Does music glorifying armed robbery lead teens to commit crimes?
By Adam Schwartz
Apr 24, 2019 at 1:15 PM
Recently, one of my students whom I’ll call “Michael,” a Baltimore senior nearing graduation, came into a class I teach a few minutes early. Michael is smart, friendly and hard-working, and I was happy to see him. Lunch was winding down, and Michael set his phone on the desk and sat with his ear buds still in. I pulled up a chair and asked what he was listening to. He spun his phone my way. On the screen was an image of the rap artist, Lud Foe.
“Is he big time?” I asked.
“Yeah,” Michael assured me, nodding.
I told Michael I would check him out. “He better not be bull,” I warned, playfully.
“And you better be ready,” Michael countered.
Michael was right. Many listeners — especially middle-aged ones like me — will likely find Lud Foe’s lyrics disturbing. At home, I pulled up a song titled “Hit a Lick.”
Hitting licks is slang for robbing people. I first learned this expression several years ago when a despondent student told me her brother had hooked up with the wrong crowd and was “out there, hitting licks.”
I was once a lick that got hit. In 1990, my brother and I were robbed in the Shaw neighborhood of D.C. where he then lived. Although this happened long ago, having a fat-barreled pistol pressed to my cheek created an indelible memory.
Any hopes that Lud Foe might take a stand against robbing people was quickly dispelled. Nineteen seconds in, he raps “Talking 'bout guns, we got a lot of those… I just hit another lick, I just took a ni*** sh**.”
Lud Foe’s lyrics are punched out with a percussive pride that heralds his desperate, ride-or-die bravado. “Four-five with the grip, I put it right to his lips” — his message is depraved, but his flow is eerily casual.
And, yet, for an instant, some part of me began to thrill to this anti-hero’s worldview. I found myself admiring the long-shot pluck of a ghetto kid who refused to be thwarted. In this way, the song can feel empowering. I can only imagine how intoxicating Lud Foe’s displays of nerve and toughness would’ve been to me at 17.
And that’s the problem.
Many of Lud Foe’s listeners are growing up in the same kind of rough circumstances he dealt with. Some have just as little to lose as he once did. Drawing from the pain and pathos of his own upbringing, Lud Foe offers his most vulnerable fans — what? A reckless, DIY hack to the hardships of poverty? Slick rhymes that laugh at the emotional trauma, or worse, armed robberies inflict on victims?
None of this is surprising. Hailing from Chicago, Lud Foe is not just a rap artist. He is a driller. And drill music, which emerged from Chicago, reflects the life-and-death struggles of that city’s most troubled streets.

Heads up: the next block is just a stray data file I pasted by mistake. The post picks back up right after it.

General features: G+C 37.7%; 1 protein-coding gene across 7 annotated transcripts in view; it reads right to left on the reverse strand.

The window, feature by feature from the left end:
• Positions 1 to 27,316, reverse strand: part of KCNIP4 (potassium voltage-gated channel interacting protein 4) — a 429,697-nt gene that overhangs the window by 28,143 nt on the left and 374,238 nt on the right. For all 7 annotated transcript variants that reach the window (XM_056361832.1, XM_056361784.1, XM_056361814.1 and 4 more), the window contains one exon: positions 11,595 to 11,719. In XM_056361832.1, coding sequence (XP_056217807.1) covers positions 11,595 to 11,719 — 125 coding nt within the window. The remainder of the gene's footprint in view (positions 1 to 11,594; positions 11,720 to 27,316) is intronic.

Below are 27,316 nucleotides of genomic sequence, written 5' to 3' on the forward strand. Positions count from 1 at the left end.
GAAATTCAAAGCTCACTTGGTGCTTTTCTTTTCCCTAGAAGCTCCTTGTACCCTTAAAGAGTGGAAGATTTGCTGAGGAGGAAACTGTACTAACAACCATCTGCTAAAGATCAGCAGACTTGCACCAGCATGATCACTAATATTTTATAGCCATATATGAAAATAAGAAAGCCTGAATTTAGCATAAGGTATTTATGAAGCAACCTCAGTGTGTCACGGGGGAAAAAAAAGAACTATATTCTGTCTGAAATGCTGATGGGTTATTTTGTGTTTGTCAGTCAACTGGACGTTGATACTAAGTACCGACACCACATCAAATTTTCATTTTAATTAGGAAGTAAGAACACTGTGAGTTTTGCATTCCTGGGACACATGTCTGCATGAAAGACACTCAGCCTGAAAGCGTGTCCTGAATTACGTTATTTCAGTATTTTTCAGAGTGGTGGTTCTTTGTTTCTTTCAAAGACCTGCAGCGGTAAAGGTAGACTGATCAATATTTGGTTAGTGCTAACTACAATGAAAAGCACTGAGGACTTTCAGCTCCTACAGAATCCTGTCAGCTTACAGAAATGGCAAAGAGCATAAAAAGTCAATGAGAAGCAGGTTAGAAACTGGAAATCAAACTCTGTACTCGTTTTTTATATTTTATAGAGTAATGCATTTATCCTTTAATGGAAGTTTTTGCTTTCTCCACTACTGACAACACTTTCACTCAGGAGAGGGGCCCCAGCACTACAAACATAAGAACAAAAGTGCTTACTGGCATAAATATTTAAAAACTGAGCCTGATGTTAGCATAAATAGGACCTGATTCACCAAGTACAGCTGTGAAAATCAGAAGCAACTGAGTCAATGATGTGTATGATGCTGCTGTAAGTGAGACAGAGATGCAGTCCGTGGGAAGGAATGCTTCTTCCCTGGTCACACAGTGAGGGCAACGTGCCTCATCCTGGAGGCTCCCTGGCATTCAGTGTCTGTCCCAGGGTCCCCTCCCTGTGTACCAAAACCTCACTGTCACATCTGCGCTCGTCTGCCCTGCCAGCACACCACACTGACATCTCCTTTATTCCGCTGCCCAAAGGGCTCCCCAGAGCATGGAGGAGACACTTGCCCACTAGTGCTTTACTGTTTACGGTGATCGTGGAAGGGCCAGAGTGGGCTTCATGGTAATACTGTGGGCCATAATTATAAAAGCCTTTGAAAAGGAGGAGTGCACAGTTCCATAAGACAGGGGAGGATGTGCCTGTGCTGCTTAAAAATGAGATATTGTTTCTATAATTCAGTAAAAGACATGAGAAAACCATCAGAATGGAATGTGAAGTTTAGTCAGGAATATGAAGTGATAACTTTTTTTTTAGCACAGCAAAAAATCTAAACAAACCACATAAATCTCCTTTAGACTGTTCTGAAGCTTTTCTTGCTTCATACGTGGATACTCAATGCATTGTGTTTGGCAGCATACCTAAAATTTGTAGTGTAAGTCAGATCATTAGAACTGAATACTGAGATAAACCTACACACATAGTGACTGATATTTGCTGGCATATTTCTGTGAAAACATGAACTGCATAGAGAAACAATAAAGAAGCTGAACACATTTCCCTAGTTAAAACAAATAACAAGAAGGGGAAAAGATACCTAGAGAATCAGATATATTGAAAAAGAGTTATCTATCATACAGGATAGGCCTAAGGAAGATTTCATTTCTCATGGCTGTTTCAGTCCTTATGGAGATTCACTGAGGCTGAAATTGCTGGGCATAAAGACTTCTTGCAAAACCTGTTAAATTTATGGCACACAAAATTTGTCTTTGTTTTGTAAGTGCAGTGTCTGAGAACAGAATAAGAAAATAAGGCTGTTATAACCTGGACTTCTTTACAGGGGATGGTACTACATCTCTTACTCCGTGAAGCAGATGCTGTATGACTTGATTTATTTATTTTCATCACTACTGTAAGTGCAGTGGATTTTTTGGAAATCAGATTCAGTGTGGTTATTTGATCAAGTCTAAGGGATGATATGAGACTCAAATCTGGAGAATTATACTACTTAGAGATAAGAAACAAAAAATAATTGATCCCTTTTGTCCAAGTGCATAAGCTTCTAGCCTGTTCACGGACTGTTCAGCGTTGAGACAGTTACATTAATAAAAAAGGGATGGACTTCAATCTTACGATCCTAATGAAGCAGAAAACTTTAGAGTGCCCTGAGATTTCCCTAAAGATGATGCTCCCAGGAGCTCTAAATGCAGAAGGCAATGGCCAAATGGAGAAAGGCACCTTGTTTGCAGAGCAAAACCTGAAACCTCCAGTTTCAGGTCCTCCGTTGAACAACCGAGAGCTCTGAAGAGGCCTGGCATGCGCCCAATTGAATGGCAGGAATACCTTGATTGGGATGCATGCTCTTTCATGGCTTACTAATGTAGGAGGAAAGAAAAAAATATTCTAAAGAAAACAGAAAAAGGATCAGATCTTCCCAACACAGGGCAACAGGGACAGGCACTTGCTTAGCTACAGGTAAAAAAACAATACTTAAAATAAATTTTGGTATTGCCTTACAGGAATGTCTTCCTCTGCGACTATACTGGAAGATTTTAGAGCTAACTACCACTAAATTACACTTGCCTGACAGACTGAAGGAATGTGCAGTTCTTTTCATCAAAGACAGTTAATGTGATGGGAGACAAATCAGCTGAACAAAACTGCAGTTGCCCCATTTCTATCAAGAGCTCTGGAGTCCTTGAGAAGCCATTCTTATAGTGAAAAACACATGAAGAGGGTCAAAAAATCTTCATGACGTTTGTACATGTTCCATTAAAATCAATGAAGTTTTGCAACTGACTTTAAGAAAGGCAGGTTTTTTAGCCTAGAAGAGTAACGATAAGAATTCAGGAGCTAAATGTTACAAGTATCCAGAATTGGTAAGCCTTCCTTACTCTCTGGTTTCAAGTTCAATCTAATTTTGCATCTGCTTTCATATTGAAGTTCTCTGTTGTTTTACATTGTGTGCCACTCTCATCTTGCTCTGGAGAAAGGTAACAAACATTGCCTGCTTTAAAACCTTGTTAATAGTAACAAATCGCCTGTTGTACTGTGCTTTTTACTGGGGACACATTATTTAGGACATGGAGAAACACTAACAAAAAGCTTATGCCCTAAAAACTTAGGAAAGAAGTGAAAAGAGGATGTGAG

An informal survey of students suggests Chicago drill artists — such as Lud Foe, Chief Keef, Montana of 300, G Herbo, King Louie and Lil Durk — have plenty of admirers locally in Baltimore, especially among young men. And while each of these artists has his own aesthetics, they’ve all penned songs that celebrate hitting licks.
This can’t be good, can it?
When I share my concerns with students, they tell me I’ve got it wrong. “No song is going to make someone just start robbing people,” Michael said.
Maybe. Maybe not.
Last November, a student of mine was arrested for armed robbery and carjacking. In January, in an unrelated case, another student was charged with a similar crime. Both remain in Central Booking, awaiting trial. I remain surprised that either might’ve stuck a gun on somebody; neither seemed the type.
This year, Pitchfork’s lineup features seven acts from Chicago's current hip-hop and R&B scene, the most ever at the festival. Representing the city and genres on this year’s lineup are Kweku Collins, Nnamdi Ogbonnaya, Noname, Open Mike Eagle, Ravyn Lenae, Saba and Smino.
A recent headline in The Sun reported “assaults, robberies by juveniles on the rise.” Moreover, this month, the home security provider ADT analyzed FBI crime data and determined that Baltimore has the highest rate of robbery among U.S. cities.
I don’t worry about Michael. I’m confident he’s going to make good decisions, no matter his musical tastes. Ditto for most young men at my school.
But could songs that glamorize armed robbery influence some already-beleaguered teens? Does the music of drill artists have a place in conversations about real-life street crime in Baltimore? Are drill artists like Lud Foe poet-innocents — just benign chroniclers of their own experiences?
For some drill artists, using a gun to rob people may confer power and, even, prestige. But to me, peddling songs to kids that promote violent, predatory behavior might be the biggest crime of all.